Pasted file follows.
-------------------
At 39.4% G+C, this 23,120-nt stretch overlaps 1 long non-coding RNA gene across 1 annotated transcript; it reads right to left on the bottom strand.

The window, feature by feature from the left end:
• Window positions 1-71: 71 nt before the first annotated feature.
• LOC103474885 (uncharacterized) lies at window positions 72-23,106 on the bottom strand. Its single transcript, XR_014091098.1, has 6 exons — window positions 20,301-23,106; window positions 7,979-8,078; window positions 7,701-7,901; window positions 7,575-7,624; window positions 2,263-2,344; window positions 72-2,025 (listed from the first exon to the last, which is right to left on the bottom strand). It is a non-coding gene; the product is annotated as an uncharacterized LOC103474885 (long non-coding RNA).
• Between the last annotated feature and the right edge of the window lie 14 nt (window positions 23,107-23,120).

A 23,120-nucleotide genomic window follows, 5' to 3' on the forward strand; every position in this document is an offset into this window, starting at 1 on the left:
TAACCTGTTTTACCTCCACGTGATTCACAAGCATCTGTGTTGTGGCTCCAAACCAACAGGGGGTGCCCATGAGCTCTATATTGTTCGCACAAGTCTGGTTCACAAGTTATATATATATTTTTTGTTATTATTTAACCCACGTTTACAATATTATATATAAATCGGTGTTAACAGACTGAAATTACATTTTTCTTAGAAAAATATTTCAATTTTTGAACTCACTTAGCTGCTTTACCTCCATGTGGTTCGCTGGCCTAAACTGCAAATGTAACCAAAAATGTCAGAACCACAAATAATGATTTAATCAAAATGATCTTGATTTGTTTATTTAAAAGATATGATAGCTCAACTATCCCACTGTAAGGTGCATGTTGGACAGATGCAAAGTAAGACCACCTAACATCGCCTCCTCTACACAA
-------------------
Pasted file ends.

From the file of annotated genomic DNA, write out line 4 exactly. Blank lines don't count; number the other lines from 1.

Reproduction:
• LOC103474885 (uncharacterized) lies at window positions 72-23,106 on the bottom strand. Its single transcript, XR_014091098.1, has 6 exons — window positions 20,301-23,106; window positions 7,979-8,078; window positions 7,701-7,901; window positions 7,575-7,624; window positions 2,263-2,344; window positions 72-2,025 (listed from the first exon to the last, which is right to left on the bottom strand). It is a non-coding gene; the product is annotated as an uncharacterized LOC103474885 (long non-coding RNA).